Archive for February, 2010

Unsubstantiated hearsay

Posted on February 5, 2010. Filed under: Unsubstantiated hearsay |

This is the first entry in a new category of posts, interesting things I’ve heard about the Kalamazoo Promise but can’t attribute. 

I HEAR THAT… students are using their Kalamazoo Promise scholarship as leverage to seek financial aid from other, non-KP eligible schools. A KPS senior applying to the University of Chicago told the financial aid office there that she already had a full tuition scholarship at the University of Michigan and that, if they wanted her in the Windy City, they would need to match that. I don’t know what the response was, and I have heard that she will be staying in Michigan, but kudos for trying! The high-school students tell me that lots of kids are doing this.

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Kalamazoo Promise Usage by Race

Posted on February 5, 2010. Filed under: Kalamazoo Promise, socioeconomic school integration, What's new (since my book was published) | Tags: , , |

Another interesting bit of data from the Kalamazoo Promise administrator Bob Jorth. Eligible African-American graduates of KPS are using the Kalamazoo Promise at approximately the same rate as eligible Caucasian students:

  2006 2007 2008 2009
% eligible h.s. graduates who have used Promise 83 84 85 74
% of eligible African-Americans who have used Promise 83 81 85 73
% of eligible Caucasians who have used Promise 86 86 85 77

More complete demographic data is available on the website of the Upjohn Institute http://upjohn.org/promise/index.htm Later this year we will have our first data examining the proportion of students using the Kalamazoo Promise who were classified as economically disadvantaged (i.e., eligible for free or reduced-price school meals) during their time in KPS.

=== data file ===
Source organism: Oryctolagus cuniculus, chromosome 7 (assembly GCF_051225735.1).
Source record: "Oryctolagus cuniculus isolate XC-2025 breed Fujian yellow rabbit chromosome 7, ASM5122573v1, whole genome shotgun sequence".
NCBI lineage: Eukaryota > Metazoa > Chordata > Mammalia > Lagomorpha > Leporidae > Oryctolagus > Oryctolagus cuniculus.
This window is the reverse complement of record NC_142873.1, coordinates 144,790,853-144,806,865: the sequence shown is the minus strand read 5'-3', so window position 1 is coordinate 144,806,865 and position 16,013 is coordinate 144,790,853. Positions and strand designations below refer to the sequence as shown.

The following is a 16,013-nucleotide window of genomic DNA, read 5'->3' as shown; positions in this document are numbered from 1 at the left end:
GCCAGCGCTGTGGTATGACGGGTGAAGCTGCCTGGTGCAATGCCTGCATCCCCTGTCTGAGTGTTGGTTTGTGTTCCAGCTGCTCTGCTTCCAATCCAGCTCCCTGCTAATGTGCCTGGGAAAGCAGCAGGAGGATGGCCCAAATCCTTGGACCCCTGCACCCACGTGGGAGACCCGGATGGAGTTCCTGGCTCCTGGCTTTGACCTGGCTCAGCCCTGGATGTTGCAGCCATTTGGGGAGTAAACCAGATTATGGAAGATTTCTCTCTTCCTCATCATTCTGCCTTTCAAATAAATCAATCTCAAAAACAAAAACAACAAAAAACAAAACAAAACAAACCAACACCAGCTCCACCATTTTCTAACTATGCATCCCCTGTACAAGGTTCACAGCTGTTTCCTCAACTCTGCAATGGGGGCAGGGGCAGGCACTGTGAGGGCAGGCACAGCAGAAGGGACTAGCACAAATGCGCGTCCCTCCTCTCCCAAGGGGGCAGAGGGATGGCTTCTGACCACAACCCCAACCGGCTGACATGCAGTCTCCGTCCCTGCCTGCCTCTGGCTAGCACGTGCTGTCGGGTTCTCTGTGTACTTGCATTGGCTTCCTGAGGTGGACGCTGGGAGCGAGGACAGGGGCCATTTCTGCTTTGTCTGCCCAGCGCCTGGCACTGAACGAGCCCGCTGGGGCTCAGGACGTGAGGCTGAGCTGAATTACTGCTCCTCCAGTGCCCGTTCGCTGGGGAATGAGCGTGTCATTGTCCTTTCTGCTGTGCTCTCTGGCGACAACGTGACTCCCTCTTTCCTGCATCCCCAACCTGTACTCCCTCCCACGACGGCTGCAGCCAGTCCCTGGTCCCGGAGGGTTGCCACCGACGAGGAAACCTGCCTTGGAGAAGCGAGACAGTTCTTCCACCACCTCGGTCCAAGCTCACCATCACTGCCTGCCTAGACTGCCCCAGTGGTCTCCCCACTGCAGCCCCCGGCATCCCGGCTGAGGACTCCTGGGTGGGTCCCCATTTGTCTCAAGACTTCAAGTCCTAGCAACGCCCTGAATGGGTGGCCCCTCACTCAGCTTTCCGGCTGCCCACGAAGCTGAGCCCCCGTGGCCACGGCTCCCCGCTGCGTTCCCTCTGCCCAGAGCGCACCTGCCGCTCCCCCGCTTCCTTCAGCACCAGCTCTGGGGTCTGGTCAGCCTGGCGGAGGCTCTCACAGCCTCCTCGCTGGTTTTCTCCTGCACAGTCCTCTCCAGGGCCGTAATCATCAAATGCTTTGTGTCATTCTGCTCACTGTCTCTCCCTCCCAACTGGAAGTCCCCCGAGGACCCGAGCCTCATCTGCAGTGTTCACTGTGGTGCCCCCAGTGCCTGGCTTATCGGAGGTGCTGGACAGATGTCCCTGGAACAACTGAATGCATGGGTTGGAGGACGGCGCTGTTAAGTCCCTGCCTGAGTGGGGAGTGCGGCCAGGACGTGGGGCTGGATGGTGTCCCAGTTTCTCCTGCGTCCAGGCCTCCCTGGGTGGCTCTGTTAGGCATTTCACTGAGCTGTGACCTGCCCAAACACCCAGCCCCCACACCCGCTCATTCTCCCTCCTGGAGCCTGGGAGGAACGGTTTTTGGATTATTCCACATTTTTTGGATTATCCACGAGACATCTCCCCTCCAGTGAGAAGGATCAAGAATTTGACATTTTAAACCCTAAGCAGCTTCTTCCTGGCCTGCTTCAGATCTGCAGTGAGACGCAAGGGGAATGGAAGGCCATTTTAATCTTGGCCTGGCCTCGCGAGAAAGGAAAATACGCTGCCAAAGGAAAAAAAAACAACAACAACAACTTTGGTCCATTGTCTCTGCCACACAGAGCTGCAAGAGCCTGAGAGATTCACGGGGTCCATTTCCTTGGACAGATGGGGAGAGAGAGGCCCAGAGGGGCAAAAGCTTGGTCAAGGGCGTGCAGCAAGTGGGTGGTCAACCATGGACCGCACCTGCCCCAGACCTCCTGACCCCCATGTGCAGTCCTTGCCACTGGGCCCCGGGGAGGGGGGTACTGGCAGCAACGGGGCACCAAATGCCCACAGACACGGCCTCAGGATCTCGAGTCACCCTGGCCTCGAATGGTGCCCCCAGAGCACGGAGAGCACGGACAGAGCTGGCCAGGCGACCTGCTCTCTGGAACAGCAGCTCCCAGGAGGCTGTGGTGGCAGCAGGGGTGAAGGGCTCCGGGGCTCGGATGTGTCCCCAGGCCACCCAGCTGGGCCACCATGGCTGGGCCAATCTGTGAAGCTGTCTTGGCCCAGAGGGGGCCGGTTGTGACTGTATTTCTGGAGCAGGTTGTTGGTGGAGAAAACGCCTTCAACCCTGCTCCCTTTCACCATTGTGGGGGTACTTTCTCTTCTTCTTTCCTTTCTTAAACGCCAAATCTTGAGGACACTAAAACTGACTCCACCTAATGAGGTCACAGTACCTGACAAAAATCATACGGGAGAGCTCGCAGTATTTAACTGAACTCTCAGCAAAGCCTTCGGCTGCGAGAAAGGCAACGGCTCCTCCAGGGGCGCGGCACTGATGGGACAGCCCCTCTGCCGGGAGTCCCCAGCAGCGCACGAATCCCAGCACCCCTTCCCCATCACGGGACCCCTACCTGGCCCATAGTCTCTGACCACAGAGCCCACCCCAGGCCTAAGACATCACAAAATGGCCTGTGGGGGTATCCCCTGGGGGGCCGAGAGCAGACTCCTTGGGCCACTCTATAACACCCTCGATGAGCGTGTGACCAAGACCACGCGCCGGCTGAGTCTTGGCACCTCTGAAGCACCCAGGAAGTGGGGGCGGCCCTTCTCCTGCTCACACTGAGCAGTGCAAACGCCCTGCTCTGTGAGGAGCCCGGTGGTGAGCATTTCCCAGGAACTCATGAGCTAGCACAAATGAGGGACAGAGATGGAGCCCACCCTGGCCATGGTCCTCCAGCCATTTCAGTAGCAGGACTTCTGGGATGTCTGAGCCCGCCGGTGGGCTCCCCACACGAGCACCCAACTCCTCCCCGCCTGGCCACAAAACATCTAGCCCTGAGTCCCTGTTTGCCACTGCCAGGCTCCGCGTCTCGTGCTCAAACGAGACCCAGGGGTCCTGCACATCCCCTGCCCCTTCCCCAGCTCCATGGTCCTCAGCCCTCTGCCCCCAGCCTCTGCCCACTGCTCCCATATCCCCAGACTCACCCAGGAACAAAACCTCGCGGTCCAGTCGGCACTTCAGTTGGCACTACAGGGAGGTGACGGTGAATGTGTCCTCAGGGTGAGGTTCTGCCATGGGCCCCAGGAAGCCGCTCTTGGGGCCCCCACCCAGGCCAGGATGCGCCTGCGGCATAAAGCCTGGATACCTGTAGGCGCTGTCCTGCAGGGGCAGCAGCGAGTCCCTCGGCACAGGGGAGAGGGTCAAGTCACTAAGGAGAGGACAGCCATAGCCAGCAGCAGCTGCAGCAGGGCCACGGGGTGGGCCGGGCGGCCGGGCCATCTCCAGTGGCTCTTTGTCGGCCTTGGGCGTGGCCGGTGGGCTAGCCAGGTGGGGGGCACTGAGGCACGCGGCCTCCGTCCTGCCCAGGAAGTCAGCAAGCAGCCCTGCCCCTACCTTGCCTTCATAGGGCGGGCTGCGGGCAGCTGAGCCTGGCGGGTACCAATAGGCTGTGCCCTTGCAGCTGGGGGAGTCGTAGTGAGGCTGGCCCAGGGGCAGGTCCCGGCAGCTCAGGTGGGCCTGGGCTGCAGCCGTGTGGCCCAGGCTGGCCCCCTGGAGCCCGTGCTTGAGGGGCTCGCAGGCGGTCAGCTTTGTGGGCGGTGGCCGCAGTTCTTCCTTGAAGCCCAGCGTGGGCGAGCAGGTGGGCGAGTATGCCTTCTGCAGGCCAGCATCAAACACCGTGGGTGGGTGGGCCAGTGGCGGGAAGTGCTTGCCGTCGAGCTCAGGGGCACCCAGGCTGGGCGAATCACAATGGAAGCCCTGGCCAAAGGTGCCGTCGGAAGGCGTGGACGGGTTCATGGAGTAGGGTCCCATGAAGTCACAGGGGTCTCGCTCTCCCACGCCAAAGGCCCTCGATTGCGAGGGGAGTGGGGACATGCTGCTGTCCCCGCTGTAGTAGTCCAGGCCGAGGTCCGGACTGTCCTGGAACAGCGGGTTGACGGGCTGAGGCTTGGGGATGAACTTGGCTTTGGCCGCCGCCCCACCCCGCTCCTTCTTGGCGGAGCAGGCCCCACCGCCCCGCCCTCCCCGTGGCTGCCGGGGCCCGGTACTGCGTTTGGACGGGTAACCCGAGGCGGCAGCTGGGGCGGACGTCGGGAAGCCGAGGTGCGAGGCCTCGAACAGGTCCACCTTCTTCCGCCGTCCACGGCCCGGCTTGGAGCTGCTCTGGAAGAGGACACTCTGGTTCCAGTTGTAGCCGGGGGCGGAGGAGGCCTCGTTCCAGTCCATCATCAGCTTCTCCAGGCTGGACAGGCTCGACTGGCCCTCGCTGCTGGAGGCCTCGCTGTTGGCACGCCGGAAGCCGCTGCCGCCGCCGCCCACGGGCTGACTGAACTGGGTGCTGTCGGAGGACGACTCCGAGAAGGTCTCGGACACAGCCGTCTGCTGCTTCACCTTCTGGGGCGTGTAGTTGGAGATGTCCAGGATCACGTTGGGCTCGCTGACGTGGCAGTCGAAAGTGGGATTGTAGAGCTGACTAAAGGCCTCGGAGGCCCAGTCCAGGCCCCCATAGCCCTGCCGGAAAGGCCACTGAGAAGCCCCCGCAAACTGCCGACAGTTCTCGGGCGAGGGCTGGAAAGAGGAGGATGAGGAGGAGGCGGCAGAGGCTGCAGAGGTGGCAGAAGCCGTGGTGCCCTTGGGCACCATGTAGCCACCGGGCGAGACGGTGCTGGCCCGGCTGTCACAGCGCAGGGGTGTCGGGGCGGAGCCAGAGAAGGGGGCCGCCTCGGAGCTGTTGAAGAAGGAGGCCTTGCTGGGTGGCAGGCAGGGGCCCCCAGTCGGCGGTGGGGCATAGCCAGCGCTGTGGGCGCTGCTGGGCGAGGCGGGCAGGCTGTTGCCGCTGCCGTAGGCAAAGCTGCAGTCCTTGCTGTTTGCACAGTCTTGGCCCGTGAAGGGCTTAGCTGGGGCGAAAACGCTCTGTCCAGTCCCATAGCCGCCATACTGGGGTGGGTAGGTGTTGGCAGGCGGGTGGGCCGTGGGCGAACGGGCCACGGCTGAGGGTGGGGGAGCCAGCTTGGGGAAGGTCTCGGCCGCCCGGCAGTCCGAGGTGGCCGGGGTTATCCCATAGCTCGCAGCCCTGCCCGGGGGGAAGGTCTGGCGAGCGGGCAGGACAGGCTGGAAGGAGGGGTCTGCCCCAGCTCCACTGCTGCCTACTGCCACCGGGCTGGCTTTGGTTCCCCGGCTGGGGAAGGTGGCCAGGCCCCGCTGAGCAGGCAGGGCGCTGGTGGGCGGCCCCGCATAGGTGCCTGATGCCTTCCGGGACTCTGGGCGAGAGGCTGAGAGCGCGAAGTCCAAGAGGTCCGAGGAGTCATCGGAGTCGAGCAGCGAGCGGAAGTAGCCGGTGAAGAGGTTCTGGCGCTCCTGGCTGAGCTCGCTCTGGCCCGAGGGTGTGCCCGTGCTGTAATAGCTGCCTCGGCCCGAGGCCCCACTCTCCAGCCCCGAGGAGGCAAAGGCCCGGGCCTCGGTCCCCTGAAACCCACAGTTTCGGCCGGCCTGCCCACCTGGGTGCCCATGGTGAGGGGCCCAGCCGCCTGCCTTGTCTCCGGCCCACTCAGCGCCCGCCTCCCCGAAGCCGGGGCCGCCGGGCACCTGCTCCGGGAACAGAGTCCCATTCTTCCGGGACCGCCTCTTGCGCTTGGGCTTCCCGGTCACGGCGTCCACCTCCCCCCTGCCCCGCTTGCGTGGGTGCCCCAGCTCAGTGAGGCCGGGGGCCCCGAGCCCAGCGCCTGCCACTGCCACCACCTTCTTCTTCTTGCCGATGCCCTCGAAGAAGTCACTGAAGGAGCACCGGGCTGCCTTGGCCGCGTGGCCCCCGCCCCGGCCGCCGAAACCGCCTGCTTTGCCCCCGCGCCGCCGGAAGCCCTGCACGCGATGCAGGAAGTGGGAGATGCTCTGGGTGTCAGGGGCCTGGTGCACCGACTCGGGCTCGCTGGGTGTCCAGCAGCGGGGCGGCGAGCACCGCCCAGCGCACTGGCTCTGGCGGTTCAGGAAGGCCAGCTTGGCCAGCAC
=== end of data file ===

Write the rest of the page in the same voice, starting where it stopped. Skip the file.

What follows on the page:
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Redistricting, part deux

Posted on February 5, 2010. Filed under: Kalamazoo Promise, socioeconomic school integration, What's new (since my book was published) | Tags: , |

So how did it work out? The table below compares the percentage of students receiving free and reduced-price lunches at KPS’s middle and high schools before and after the redistricting plan was implemented. The projections of the redistricting committee are also included. Keep in mind that students enrolled in middle or high-school when redistricting was introduced were “grandfathered” under the plan, allowing them to remain at their original school, so the full impact of redistricting will take several years to become apparent.

  2008-09 Projection 2009-10
Middle Schools      
– Hillside 52 65 67
– Linden Grove n.a. 72 69
– Maple Street 72 68 68
– Milwood 84 71 79
High Schools      
– Central 53 58 55
– Loy Norrix 64 60 65

Even in the first year of the program, with the grandfathering allowed, there was a clear shift in the direction of greater socioeconomic balance at the middle school level. There is no hard evidence about what this means (e.g., test scores, promotion, etc.), but I do want to share what I heard second-hand from a teacher at Milwood Middle School who claims that it is markedly easier to teach this year because of the greater diversity in her classroom and the presence of a sizeable minority of middle-income students.

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